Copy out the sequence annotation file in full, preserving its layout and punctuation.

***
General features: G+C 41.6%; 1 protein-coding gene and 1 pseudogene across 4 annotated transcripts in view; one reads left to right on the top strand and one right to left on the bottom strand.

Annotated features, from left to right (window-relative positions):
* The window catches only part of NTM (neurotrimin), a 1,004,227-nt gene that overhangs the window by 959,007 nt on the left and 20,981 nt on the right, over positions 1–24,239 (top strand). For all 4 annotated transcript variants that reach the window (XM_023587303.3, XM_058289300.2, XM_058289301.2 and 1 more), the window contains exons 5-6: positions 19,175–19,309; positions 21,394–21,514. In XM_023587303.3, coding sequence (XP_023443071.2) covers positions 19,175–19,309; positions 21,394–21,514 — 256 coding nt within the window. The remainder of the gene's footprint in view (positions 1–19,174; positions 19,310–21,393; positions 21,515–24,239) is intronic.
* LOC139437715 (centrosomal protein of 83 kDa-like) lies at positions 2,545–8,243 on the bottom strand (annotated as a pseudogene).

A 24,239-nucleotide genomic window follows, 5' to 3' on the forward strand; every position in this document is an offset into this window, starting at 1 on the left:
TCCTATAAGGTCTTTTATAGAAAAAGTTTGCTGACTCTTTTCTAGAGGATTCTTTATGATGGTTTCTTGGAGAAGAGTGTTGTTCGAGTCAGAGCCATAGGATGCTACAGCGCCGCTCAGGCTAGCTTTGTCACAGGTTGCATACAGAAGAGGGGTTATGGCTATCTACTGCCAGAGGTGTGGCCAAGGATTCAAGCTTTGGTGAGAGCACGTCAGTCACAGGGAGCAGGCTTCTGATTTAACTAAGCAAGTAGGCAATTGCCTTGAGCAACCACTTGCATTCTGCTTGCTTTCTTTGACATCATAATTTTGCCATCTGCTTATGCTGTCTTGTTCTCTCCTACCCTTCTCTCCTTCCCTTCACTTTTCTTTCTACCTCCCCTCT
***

General features: G+C 41.6%; 1 protein-coding gene and 1 pseudogene across 4 annotated transcripts in view; one reads left to right on the top strand and one right to left on the bottom strand.

Annotated features, from left to right (window-relative positions):
* The window catches only part of NTM (neurotrimin), a 1,004,227-nt gene that overhangs the window by 959,007 nt on the left and 20,981 nt on the right, over positions 1–24,239 (top strand). For all 4 annotated transcript variants that reach the window (XM_023587303.3, XM_058289300.2, XM_058289301.2 and 1 more), the window contains exons 5-6: positions 19,175–19,309; positions 21,394–21,514. In XM_023587303.3, coding sequence (XP_023443071.2) covers positions 19,175–19,309; positions 21,394–21,514 — 256 coding nt within the window. The remainder of the gene's footprint in view (positions 1–19,174; positions 19,310–21,393; positions 21,515–24,239) is intronic.
* LOC139437715 (centrosomal protein of 83 kDa-like) lies at positions 2,545–8,243 on the bottom strand (annotated as a pseudogene).

A 24,239-nucleotide genomic window follows, 5' to 3' on the forward strand; every position in this document is an offset into this window, starting at 1 on the left:
TCCTATAAGGTCTTTTATAGAAAAAGTTTGCTGACTCTTTTCTAGAGGATTCTTTATGATGGTTTCTTGGAGAAGAGTGTTGTTCGAGTCAGAGCCATAGGATGCTACAGCGCCGCTCAGGCTAGCTTTGTCACAGGTTGCATACAGAAGAGGGGTTATGGCTATCTACTGCCAGAGGTGTGGCCAAGGATTCAAGCTTTGGTGAGAGCACGTCAGTCACAGGGAGCAGGCTTCTGATTTAACTAAGCAAGTAGGCAATTGCCTTGAGCAACCACTTGCATTCTGCTTGCTTTCTTTGACATCATAATTTTGCCATCTGCTTATGCTGTCTTGTTCTCTCCTACCCTTCTCTCCTTCCCTTCACTTTTCTTTCTACCTCCCCTCT